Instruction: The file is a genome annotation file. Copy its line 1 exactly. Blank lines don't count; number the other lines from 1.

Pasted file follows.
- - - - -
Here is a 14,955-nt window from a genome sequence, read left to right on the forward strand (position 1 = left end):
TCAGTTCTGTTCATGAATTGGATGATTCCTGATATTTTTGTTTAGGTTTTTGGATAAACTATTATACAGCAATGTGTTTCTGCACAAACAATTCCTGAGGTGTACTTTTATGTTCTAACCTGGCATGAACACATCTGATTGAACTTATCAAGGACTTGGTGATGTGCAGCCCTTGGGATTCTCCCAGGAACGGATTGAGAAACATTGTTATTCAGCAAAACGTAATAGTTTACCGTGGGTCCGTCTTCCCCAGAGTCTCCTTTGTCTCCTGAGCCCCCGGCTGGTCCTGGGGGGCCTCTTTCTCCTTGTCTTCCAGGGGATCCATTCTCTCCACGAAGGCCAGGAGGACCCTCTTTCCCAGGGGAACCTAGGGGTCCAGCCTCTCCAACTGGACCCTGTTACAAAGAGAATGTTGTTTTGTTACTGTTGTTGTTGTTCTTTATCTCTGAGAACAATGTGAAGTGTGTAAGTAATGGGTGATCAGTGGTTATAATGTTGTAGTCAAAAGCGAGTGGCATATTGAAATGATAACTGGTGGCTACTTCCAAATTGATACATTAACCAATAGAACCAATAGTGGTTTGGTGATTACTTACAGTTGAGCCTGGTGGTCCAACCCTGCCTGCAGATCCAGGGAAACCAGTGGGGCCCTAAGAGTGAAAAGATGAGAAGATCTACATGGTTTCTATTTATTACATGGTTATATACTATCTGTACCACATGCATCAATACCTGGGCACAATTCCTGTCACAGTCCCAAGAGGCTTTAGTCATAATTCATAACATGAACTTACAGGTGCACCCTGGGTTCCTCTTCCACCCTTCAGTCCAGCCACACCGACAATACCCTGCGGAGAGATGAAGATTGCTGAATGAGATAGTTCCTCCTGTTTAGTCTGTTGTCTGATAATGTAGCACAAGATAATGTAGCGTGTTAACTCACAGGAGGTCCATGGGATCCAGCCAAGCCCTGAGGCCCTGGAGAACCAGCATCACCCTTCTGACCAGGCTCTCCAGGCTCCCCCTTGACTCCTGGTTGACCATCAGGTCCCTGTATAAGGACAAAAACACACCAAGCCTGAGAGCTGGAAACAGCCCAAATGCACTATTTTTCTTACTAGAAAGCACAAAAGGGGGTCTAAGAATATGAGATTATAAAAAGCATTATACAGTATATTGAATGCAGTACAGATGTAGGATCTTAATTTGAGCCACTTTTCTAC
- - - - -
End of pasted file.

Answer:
Here is a 14,955-nt window from a genome sequence, read left to right on the forward strand (position 1 = left end):